Faithful Fishing: in Supermarkets and Lakes

Once I observed a fellow hiker on a church backpack launch his line into a high-country lake…

My wife, loving life partner that she is, does 99.99% of our laundry.

As her self-sacrificing spouse, I shop for groceries. I am so thankful she handles the cold-water-only and take-it-to-the-dry-cleaner decisions. According to a reliable resource, she is equally grateful that I—influenced by primeval hunter-gatherer genes—wander the supermarket for our daily bread.

We each have our tasks.

The other day, my task meant that I spotted a kid, hunkered like a stowaway in a shopping cart with the milk and lettuce, wheeling toward the checkout as his Mom steered the cart. The kid’s orange-stained hand dug inside an open bag of Pepperidge Farm goldfish crackers.

Yummy!

And yes, a fish story.

At most four years old, he was seriously fishing. His Mom was grinning. The clerk was making small talk as he scanned items. Like a plane waiting to land, I stood next in line. I understood what was happening. There have been times, say with a cold drink on a hot day, when I handed a grocery clerk an empty bottle. Yep, scan it, let me pay for it, and then, please, recycle the container immediately. Gulping it down was a higher priority than any supermarket etiquette. Continue reading →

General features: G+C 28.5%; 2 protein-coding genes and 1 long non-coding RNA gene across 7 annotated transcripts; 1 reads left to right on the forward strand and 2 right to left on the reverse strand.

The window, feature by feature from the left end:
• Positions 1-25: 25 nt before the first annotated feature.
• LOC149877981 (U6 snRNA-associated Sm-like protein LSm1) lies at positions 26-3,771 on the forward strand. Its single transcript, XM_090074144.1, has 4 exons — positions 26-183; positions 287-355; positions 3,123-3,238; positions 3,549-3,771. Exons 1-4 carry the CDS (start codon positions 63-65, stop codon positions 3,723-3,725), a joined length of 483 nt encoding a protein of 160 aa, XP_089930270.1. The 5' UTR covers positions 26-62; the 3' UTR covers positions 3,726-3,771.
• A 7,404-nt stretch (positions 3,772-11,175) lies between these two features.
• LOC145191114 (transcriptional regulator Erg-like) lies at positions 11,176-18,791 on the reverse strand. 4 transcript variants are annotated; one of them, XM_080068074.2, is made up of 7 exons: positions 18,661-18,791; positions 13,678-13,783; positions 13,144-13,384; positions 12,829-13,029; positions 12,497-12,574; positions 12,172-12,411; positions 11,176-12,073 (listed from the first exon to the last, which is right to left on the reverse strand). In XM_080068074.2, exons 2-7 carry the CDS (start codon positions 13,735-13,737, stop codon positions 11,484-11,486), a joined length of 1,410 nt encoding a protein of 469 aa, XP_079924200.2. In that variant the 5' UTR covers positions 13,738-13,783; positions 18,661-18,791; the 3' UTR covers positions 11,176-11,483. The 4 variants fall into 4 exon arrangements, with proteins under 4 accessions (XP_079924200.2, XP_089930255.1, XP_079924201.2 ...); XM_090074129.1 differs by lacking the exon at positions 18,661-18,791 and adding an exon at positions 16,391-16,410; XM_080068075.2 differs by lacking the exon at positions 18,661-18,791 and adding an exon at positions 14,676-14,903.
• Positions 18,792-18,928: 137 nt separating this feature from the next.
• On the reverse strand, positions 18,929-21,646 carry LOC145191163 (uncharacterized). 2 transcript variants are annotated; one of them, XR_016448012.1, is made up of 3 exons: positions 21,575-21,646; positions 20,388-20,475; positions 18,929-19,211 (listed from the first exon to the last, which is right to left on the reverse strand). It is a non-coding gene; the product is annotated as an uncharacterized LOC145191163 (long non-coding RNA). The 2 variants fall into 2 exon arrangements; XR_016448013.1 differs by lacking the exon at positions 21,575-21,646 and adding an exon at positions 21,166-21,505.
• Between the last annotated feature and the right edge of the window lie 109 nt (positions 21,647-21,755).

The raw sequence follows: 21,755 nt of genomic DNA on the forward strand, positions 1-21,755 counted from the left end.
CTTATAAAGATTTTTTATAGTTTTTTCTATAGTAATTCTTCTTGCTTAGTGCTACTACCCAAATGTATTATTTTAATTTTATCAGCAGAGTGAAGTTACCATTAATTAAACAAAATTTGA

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Occasions for Hope

Matthew 4:12-23  – The Third Sunday after the Epiphany – for Sunday, January 26, 2014

“’Follow me, and I will make you fish for people…’” (Matthew 4:19)

Pepperidge GoldfishMy wife, loving life partner that she is, does laundry.

I, her self-sacrificing spouse, shop for groceries. I am so thankful she handles the cold-water-only and take-it-to-the-dry-cleaner decisions. Apparently she is equally grateful that I, like a primeval hunter-gatherer, wander supermarkets for our daily bread.

We each have our tasks.

The other day, my task meant I saw a kid, tucked inside a shopping cart with the milk and lettuce, head for the checkout as his Mom steered the cart. The kid’s hand pawed inside an open bag of Pepperidge Farm goldfish crackers.

Maybe three or four, he was seriously fishing. His Mom was smiling. The clerk was making small talk as he scanned items. I was next in line like a plane waiting to land. I understood what was happening. There have been times, with a cold drink on a hot day, when I handed an empty container to the check-out guy. Yep, scan it, let me pay for it, and then, please, recycle it immediately. I had to have it then.

It was time to scan the cheesy, fish-shaped crackers.

No way. The kid hunkered low in the cart, a bear in a cave, a cat in a corner. There was more to eat. No one was getting his fish.

I smiled. The clerk smiled. Mom wasn’t smiling anymore. Continue reading →

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